European Parliament Resolution on corporate due diligence and corporate accountability


Our blog has reported earlier on the Proposal and Report by the Committee on Legal Affairs of the European Parliament for a Resolution on corporate due diligence and corporate accountability. That proposal contained recommendations to amend the EU Regulations Brussels Ia (1215/2015) and  Rome II (864/2007). The proposals were discussed and commented on by Jan von Hein, Chris Tomale, Giesela RühlEduardo Álvarez-Armas and Geert van Calster

On 10 March 2021 the European Parliament adopted the Resolution with a large majority. However, the annexes proposing to amend the Brussels Ia and Rome II Regulations did not survive. The Resolution calls upon the European Commission to draw up a directive to ensure that undertakings active in the EU respect human rights and the environment and that they operate good governance. The European Commission has already indicated that it will work on this.

Even if the private international law instruments are not amended, the Resolution touches private international law in several ways.

*  It specifies that the “Member States shall ensure that relevant provisions of this Directive are considered overriding mandatory provisions in line with Article 16 of Regulation (EC) No 864/2007” (Art. 20). It is a bit strange that this is left to national law and not made an overriding mandatory provision of EU law in line with the CJEU’s Ingmar judgment (on the protection of commercial agents – also a Directive). Perhaps the legislator decides otherwise.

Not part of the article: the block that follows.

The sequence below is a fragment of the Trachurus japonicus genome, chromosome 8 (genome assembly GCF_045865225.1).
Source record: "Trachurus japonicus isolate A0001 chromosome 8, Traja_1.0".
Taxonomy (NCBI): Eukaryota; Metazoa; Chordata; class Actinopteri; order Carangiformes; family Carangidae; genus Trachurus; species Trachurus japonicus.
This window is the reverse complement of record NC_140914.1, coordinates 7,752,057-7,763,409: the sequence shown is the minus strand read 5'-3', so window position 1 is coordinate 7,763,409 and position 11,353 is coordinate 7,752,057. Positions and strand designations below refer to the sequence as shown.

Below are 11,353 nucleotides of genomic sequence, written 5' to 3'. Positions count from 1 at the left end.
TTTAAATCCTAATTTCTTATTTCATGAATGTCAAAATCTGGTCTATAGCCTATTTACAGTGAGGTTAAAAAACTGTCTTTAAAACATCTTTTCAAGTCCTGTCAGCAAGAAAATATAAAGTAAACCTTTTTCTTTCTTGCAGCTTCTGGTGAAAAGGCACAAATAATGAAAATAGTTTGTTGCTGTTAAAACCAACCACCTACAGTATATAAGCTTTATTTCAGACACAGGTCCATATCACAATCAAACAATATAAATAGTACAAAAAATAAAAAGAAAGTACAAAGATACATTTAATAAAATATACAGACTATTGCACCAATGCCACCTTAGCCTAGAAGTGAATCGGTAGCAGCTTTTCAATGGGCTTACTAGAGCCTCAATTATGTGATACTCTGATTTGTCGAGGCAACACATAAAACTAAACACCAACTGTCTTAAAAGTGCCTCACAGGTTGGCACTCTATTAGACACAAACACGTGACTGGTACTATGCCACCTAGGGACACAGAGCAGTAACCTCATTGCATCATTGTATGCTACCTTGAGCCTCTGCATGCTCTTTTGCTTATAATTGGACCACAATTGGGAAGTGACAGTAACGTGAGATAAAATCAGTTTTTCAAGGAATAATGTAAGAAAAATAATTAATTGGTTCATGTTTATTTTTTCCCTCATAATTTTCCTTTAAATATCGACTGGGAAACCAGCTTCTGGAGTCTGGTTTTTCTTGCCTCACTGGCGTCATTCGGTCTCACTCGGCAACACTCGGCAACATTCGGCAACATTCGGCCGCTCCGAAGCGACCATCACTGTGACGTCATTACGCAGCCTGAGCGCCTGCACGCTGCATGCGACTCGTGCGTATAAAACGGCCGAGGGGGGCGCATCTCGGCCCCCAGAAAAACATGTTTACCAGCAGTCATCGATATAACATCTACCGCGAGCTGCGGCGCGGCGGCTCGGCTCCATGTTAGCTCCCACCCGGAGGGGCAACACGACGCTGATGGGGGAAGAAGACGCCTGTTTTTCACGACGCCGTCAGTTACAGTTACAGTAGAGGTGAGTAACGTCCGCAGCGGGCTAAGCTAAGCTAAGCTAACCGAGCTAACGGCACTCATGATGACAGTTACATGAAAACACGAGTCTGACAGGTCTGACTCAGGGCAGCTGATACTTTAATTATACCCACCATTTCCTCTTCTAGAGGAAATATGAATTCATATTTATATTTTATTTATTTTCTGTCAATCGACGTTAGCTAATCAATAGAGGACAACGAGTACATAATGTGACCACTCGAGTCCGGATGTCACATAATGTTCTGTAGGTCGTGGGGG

* It proposes a broad scope rule covering undertakings “operating in the internal market” and encompassing activities of these undertakings or “those directly linked to their operations, products or services by a business relationship or in their value chains” (Art 1(1)). It thus imposes duties on undertakings to have due diligence strategies and communicate these even if the undertakings do not have their seat in an EU Member State. In this way it moves away from traditional seat theories and place of activities tests.



2 replies
  1. Marta Requejo says:

    Thanks for the update, Thalia. Just a short comment on Article 20 of the Proposal: “Member States shall ensure that relevant provisions of this Directive are considered overriding mandatory provisions in line with Article 16 of Regulation (EC) No 864/2007”. My understanding is that what is left to the Member States is not the decision on the overriding mandatory condition of the “relevant provisions”, but rather how to implement it. It is for them, thus, to chose the appropriate wording of the rules, to associate pertinent sanctions in case of non-respect… in other words, to dress them with features leading to an easy recognition of those rules as lois de police.

  2. Thalia Kruger says:

    Thank you for your reaction, Marta.
    Your reading makes sense, yes. I certainly agree regarding the determination of the sanctions. Regarding the wording though, if the Directive were simply to say that X and Y are mandatory, there would be less room for manoeuvre for the Member States and a uniform application would be easier it seems to me.
    But if the Member States do as they are told, there would be easy recognition of the mandatory rule and the application would be as planned.

Comments are closed.